Fast forward to the present day and that supergroup has not only emerged, but, on the strength of a three-song demo, been signed to Metal Blade Records. The lineup mentioned that night in the restaurant, however, is not the one that materialized. Joining Todd Youth on guitar and John Joseph on vocals are Phil Caivano of Monster Magnet on bass and Joey Castillo of Queens of the Stone Age on drums.

            And there’s more.

            I’ve heard the demo. Three songs banged out in just six hours. Three songs that had several labels making offers. It’s that good.

            On Valentine’s Day of this year Todd put together a band for a Motorhead tribute at Bowery Electric. While he was in town, we met for lunch. He was fired up about the new band, BLOODCLOT. “It’s a band, not a project,” he said. “I have never been so excited about any band I’ve been in before.” Soon I had the earbuds in my ears and was listening to the three songs on Todd’s phone. “I want your honest opinion,” he said. “Tell me everything that comes to your mind.”

            I should say first that it meant a lot to me that he was asking for my opinion. Some of the songs Todd wrote for Warzone like “As One” and “Always - A Friend for Life” are among the first songs I ever learned on guitar. I should say next that I was incredibly worried I wouldn’t like it. What would I say? I’m a terrible faker. Lies on my face are obvious as Lemmy’s warts.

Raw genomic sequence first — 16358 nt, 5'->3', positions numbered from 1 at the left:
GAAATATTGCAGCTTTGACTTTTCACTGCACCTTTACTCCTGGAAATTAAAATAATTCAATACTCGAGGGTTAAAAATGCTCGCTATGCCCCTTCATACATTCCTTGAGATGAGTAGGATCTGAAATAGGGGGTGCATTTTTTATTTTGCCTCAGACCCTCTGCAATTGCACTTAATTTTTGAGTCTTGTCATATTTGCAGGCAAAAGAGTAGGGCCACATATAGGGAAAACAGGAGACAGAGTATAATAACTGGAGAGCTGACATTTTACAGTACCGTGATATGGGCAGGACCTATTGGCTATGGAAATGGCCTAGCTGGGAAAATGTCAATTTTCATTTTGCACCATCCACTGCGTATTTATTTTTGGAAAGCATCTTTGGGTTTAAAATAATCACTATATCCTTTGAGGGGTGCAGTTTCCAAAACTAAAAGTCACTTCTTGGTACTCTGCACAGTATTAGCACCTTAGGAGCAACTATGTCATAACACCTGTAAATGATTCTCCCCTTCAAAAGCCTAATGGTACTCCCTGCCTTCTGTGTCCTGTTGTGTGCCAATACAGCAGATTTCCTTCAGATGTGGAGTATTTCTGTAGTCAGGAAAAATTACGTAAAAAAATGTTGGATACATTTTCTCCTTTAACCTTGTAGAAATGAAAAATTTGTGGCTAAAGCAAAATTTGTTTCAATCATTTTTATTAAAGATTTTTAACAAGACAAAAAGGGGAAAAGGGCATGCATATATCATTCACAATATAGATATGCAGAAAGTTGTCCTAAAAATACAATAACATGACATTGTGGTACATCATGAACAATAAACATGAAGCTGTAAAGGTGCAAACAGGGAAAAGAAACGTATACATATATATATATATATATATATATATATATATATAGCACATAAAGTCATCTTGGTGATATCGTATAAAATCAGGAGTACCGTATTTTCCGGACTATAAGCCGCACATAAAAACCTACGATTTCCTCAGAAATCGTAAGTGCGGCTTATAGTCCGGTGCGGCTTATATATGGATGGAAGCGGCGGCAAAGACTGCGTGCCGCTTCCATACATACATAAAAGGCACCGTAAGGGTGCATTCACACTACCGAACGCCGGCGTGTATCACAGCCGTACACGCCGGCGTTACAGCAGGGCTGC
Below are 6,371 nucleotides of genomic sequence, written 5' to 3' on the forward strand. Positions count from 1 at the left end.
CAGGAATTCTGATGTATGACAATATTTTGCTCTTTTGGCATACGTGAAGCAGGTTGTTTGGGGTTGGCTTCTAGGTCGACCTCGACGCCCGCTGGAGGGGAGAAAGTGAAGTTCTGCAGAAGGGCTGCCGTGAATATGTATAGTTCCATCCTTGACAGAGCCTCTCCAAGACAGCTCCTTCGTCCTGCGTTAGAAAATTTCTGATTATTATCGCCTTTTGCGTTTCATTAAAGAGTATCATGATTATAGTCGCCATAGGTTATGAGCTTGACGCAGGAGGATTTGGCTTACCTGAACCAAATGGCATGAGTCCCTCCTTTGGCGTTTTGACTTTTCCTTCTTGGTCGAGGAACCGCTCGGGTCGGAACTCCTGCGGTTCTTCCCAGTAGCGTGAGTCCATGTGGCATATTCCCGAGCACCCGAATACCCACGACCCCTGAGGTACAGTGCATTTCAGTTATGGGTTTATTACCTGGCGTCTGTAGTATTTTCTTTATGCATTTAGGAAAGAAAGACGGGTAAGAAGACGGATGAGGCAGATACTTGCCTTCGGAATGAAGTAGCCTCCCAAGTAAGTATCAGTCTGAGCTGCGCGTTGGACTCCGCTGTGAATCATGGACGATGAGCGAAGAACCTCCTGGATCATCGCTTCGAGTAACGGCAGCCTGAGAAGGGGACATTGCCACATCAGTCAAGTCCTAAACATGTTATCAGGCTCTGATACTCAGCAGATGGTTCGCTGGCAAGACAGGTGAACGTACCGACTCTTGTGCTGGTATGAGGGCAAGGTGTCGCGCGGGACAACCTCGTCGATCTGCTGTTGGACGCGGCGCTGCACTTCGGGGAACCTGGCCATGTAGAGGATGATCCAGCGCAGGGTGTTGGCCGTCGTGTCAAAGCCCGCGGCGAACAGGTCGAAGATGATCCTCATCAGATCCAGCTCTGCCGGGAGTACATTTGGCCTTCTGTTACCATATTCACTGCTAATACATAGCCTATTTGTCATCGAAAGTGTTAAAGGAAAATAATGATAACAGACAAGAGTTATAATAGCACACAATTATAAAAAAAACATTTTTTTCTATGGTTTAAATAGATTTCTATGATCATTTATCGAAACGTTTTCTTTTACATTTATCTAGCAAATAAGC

A few seconds into the first song, “Prayer,” and I am instantly relieved. This is my kind of sound. Hardcore punk! Melodic thrash! Think Bad Brains. Don’t think Pantera. No chugging stomps to inspire mean-ass faces. This is definitely not music to act hard to. Thank God! This is soul music. “No God is the right God is all I will say,” begins the lyric, and John Joseph sounds better than ever, his voice having acquired thickness with age. The pace is intense but controlled. These guys are pros.

            I’m having a hard time containing my excitement. “I’ve been waiting a long time to hear something like this,” I say.

            “This is what we do,” Todd says. “This stuff is in our DNA.”